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Tom Krazit

Tom Krazit ( @tomkrazit) is Protocol's enterprise editor, covering cloud computing and enterprise technology out of the Pacific Northwest. He has written and edited stories about the technology industry for almost two decades for publications such as IDG, CNET, paidContent, and GeekWire, and served as executive editor of Gigaom and Structure.

Amazon job opening points to plan to accept crypto payments

The news sparked a rally in the values of bitcoin and other cryptocurrencies.

Amazon may be planning to let customers pay for orders with cryptocurrencies.

Photo: David Ryder/Getty Images

Amazon is looking to hire a digital currency and blockchain expert suggesting a plan to let customers accept cryptocurrencies as payments.

The tech giant's job opening says Amazon is looking for "an experienced product leader" to help develop the company's "digital currency and blockchain strategy and roadmap" Amazon is looking for product leader with expertise in blockchain, distributed ledger, central bank digital currencies and cryptocurrency.

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Benjamin Pimentel

Benjamin Pimentel ( @benpimentel) covers fintech from San Francisco. He has reported on many of the biggest tech stories over the past 20 years for the San Francisco Chronicle, Dow Jones MarketWatch and Business Insider, from the dot-com crash, the rise of cloud computing, social networking and AI to the impact of the Great Recession and the COVID crisis on Silicon Valley and beyond. He can be reached at bpimentel@protocol.com or via Signal at (510)731-8429.

Protocol | Policy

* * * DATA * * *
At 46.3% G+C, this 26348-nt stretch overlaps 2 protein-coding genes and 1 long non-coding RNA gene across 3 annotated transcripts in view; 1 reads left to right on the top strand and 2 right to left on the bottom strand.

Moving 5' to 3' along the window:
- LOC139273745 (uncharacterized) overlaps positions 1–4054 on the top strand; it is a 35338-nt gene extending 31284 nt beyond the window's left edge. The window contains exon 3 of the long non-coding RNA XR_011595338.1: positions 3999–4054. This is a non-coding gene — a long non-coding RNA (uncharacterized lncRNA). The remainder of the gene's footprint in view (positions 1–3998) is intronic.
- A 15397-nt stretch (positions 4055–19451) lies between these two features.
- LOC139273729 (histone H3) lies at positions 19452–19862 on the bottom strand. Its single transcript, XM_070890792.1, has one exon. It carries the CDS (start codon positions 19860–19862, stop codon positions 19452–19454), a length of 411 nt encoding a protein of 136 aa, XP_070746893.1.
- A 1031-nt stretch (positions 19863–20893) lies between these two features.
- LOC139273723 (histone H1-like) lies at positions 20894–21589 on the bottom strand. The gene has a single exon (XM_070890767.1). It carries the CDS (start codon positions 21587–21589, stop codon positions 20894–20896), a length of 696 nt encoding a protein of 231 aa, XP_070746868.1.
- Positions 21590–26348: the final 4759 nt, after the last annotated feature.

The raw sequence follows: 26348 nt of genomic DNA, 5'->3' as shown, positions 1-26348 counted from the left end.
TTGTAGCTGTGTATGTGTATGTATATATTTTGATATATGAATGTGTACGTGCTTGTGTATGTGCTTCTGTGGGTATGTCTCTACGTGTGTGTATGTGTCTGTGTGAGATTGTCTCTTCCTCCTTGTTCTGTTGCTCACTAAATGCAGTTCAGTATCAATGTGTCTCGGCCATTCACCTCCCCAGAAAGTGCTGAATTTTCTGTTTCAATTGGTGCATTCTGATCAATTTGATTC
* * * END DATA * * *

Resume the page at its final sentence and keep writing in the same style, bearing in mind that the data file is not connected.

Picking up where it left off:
Big Tech tried to redefine terrorism online. It got messy fast.

The Global Internet Forum to Counter Terrorism announced a series of narrow steps it's taking that underscore just how fraught the job of classifying terror online really is.

Erin Saltman is GIFCT's director of programming.

Photo: Paul Morigi/Flickr

A little over a month after the Jan. 6 riot, the tech industry's leading anti-terrorism alliance — a group founded by Facebook, YouTube, Microsoft and Twitter — announced it was seeking ideas for how it could expand its definition of terrorism, which had for years been more or less synonymous with Islamic terrorism. The group, called the Global Internet Forum to Counter Terrorism or GIFCT, had been considering such a shift for at least a year, but the rising threat of domestic extremism, punctuated by the Capitol uprising, made it all the more clear something needed to change.

But after months of interviewing member companies, months of considering academic proposals and months spent mulling the impact of tech platforms on this and other violent events around the world, the group's policies have barely budged. On Monday, in a 177-page report, GIFCT released the first details of its plan, and, well, a radical rethinking of online extremism it is not. Instead, the report lays out a series of narrow steps that underscore just how fraught the job of classifying terror online really is.

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Issie Lapowsky

Issie Lapowsky ( @issielapowsky) is Protocol's chief correspondent, covering the intersection of technology, politics, and national affairs. She also oversees Protocol's fellowship program. Previously, she was a senior writer at Wired, where she covered the 2016 election and the Facebook beat in its aftermath. Prior to that, Issie worked as a staff writer for Inc. magazine, writing about small business and entrepreneurship. She has also worked as an on-air contributor for CBS News and taught a graduate-level course at New York University's Center for Publishing on how tech giants have affected publishing.